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VIOLENCE

Sexual violence

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SOURCE: Eurobarometer (2016)

Sexual violence refers to sexual activities that take place without explicit (clear and unequivocal) consent. It is not just about using brute force. The use of coercion, threats, intimidation, and extortion are also considered to be essential manifestations of sexual violence. 

Young girls and women (especially those aged 16-19) are at significantly increased risk of sexual violence (WHO 2010, RAINN 2016).

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SOURCE: CMC (2017)

Sexual violence is, for example:

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Sexuálne násilie je na Slovensku trestné, keď napĺňa jednu zo skutkových podstát trestných činov proti ľudskej dôstojnosti. Tieto trestné činy sú tzv. oficiálnymi deliktmi. Orgány činné v trestnom konaní sú povinné ich stíhať z úradnej povinnosti, a to aj bez súhlasu obete. Trestnými činmi proti ľudskej dôstojnosti podľa zákona č. 300/2005 Z. z. Trestného zákona sú: znásilnenie (§ 199 TZ), sexuálne násilie (§ 200 TZ), sexuálne zneužívanie (§ 201 a 202 TZ).

Čo je sexuálne násilie: pojmy a formy

Consent

A one-time consent to one activity does not mean consent to something else. If you, for example, agreed to someone kissing you, it doesn’t mean they can also undress you. The fact that you had sex with someone in the past doesn’t mean you gave permission to this person to have sex with you at any time. 

Consent is valid only if you have the freedom and possibility to decide. If someone is not able to say no, it does not mean yes. If you have sex with someone who is drunk/wasted and unconscious, it is rape. 

You may also call off your consent anytime you feel uncomfortable. It is important to clearly state to your partner that you want to stop. It you feel in any way uncomfortable, say it. The other person should not push you. After all, the best sex is when you both enjoy it. 

What is the difference between inviting someone for a cup of tea and CONSENT? None. 

WOMEN KNOW THE PERPETRATOR

Rape or sexual violence rarely happens in a dark alley. 

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Most commonly, it was an ex or a current partner (38%), or an acquaintance (28%). In 12% of cases, it was a superior or colleague from work, and 10% were relatives. 

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Source: Očenášová, Michalík (2017) Sexual Violence Against Women

NO MEANS NO

If a woman says maybe, she thinks maybe. If she says no, she means no. It’s important that girls and women are not afraid to say when they don’t like something. Equally important, however, is that boys and men respect their disagreement at the first time. 

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IT DOES NOT MATTER WHAT SHE’S WEARING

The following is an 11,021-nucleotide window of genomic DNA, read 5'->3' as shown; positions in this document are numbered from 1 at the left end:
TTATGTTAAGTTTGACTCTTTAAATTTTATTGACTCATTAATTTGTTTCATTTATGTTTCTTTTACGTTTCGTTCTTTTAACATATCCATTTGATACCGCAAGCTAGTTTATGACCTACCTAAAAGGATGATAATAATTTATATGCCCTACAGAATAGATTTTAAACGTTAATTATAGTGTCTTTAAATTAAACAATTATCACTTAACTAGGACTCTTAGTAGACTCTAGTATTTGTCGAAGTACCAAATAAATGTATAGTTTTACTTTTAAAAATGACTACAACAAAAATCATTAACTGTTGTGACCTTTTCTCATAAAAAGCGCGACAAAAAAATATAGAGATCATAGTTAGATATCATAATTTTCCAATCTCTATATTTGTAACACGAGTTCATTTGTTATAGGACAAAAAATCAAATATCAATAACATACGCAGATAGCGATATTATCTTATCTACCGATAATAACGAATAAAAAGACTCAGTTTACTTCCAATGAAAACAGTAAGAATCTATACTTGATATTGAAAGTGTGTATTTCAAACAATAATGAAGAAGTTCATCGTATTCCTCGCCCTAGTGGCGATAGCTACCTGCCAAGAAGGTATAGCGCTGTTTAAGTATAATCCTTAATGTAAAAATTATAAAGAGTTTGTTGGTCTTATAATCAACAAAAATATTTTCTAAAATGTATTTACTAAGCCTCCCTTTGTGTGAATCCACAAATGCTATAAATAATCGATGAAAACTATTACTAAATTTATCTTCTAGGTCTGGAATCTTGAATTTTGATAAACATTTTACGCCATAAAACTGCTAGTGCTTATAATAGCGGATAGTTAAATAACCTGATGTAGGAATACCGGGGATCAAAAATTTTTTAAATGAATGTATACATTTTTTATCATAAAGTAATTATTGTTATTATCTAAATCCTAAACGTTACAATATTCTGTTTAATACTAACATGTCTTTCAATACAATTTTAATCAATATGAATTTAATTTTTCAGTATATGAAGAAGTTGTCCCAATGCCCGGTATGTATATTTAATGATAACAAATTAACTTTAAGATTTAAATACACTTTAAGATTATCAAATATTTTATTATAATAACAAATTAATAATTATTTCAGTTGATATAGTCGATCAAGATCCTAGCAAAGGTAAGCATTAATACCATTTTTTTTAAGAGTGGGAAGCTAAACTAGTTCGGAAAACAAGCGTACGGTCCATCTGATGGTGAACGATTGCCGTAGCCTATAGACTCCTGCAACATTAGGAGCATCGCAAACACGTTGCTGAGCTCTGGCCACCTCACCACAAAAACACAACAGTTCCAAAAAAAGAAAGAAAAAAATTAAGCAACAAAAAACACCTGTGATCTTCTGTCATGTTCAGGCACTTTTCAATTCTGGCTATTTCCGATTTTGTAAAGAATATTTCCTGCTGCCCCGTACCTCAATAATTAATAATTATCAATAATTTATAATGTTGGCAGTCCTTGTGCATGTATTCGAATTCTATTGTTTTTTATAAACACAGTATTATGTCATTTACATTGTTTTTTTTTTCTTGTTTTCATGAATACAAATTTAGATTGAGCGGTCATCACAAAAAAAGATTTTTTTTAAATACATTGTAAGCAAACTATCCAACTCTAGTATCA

It is not all right to blame women who experience sexual violence for not foreseeing risky circumstances. Statements such as the victim being responsible for the violence are very harmful because they transfer a certain amount of responsibility onto the victim and justify the perpetrator’s violent behaviour. 

People often blame victims. Not because they are inherently evil or unempathetic, but because such thinking allows them to believe that they have things under control. They want to believe that a short skirt or alcohol is to blame. They simply want to believe it cannot happen to them. Ever. 

It's Illogical: The Wedding Cake

The way a woman’s dress does not really matter. Watch a video from an exhibition where women donated clothes they wore when they became victims of violence.   

The effect when people see past events as predictable is called the Hindsight bias.

In reality, most sexual violence happens during casual social situations, e.g., when a friend sees you home. These events mostly do not end up being violent which is why the potential victim does not fear them. 

Moreover, when the victim knows the perpetrator, it is almost impossible to predict sexual violence. 

MEN CAN CONTROL THEMSELVES

The myth that the “woman provoked him, and he could not control himself” is based on an easily questionable conviction that violent behaviour is natural to men. This statement does not respect the individuality of men as unique human beings and thus, if we try to excuse violent behaviour this way, in reality, we insult all men. 

Although it is mostly men who commit violence, violence itself is not typical of men’s nature and most men do not behave violently. The problem is those men who do it repeatedly and the decent ones who let them, too. A study from 2002 proved that 6 % of men attempted a rape or committed a rape. More than half of them attack more than once – six times on average.

The fact that it is mostly men who commit violence is not a result of their “nature”. All their life, they are led by a society which supports stereotypical perceptions of “masculinity”. Men must be dominant, aggressive, must earn more than their partners and should not be too sensitive. 

The expectation that a “man” should be dominant, aggressive, and sexually forceful endangers our whole society. That is why it is important that it is primarily men who strictly refuse all forms of sexual violence or coercion against girls and women, but also against other boys and men. Even when their friends act violently. In these cases, male solidarity is not the issue. Violent and humiliating behaviour is never a display of masculinity.

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IT’S ALWAYS THE RAPIST WHO’S RESPONSIBLE